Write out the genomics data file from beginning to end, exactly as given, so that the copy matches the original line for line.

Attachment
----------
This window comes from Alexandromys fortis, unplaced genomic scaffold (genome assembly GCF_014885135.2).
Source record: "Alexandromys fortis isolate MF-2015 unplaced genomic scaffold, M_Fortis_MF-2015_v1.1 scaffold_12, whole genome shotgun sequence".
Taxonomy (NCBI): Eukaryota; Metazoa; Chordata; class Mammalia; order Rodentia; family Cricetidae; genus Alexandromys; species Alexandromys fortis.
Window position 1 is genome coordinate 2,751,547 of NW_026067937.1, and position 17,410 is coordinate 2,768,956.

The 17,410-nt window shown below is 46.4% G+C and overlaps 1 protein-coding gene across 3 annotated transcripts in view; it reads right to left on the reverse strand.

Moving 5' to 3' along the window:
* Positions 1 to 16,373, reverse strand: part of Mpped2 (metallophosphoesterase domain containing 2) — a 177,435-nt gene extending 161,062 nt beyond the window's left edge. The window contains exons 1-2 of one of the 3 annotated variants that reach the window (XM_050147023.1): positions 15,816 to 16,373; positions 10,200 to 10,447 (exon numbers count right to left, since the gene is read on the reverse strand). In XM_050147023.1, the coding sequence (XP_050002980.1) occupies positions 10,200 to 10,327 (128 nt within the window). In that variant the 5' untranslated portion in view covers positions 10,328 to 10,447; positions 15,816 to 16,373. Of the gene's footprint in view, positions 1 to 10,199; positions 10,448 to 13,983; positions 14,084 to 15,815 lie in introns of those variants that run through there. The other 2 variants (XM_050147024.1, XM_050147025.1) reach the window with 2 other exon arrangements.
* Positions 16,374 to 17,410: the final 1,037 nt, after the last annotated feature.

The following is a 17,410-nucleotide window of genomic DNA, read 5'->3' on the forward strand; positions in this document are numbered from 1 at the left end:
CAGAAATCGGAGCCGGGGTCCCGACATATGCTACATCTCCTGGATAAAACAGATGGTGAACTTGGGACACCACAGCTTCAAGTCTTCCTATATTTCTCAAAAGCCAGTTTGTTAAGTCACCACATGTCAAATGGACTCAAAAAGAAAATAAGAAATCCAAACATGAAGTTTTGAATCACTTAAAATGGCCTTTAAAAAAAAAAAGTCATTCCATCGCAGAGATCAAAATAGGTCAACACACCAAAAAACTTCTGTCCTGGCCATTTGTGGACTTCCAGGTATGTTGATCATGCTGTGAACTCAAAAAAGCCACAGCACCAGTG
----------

This window comes from Alexandromys fortis, unplaced genomic scaffold (genome assembly GCF_014885135.2).
Source record: "Alexandromys fortis isolate MF-2015 unplaced genomic scaffold, M_Fortis_MF-2015_v1.1 scaffold_12, whole genome shotgun sequence".
Taxonomy (NCBI): Eukaryota; Metazoa; Chordata; class Mammalia; order Rodentia; family Cricetidae; genus Alexandromys; species Alexandromys fortis.
Window position 1 is genome coordinate 2,751,547 of NW_026067937.1, and position 17,410 is coordinate 2,768,956.

The 17,410-nt window shown below is 46.4% G+C and overlaps 1 protein-coding gene across 3 annotated transcripts in view; it reads right to left on the reverse strand.

Moving 5' to 3' along the window:
* Positions 1 to 16,373, reverse strand: part of Mpped2 (metallophosphoesterase domain containing 2) — a 177,435-nt gene extending 161,062 nt beyond the window's left edge. The window contains exons 1-2 of one of the 3 annotated variants that reach the window (XM_050147023.1): positions 15,816 to 16,373; positions 10,200 to 10,447 (exon numbers count right to left, since the gene is read on the reverse strand). In XM_050147023.1, the coding sequence (XP_050002980.1) occupies positions 10,200 to 10,327 (128 nt within the window). In that variant the 5' untranslated portion in view covers positions 10,328 to 10,447; positions 15,816 to 16,373. Of the gene's footprint in view, positions 1 to 10,199; positions 10,448 to 13,983; positions 14,084 to 15,815 lie in introns of those variants that run through there. The other 2 variants (XM_050147024.1, XM_050147025.1) reach the window with 2 other exon arrangements.
* Positions 16,374 to 17,410: the final 1,037 nt, after the last annotated feature.

The following is a 17,410-nucleotide window of genomic DNA, read 5'->3' on the forward strand; positions in this document are numbered from 1 at the left end:
CAGAAATCGGAGCCGGGGTCCCGACATATGCTACATCTCCTGGATAAAACAGATGGTGAACTTGGGACACCACAGCTTCAAGTCTTCCTATATTTCTCAAAAGCCAGTTTGTTAAGTCACCACATGTCAAATGGACTCAAAAAGAAAATAAGAAATCCAAACATGAAGTTTTGAATCACTTAAAATGGCCTTTAAAAAAAAAAAGTCATTCCATCGCAGAGATCAAAATAGGTCAACACACCAAAAAACTTCTGTCCTGGCCATTTGTGGACTTCCAGGTATGTTGATCATGCTGTGAACTCAAAAAAGCCACAGCACCAGTG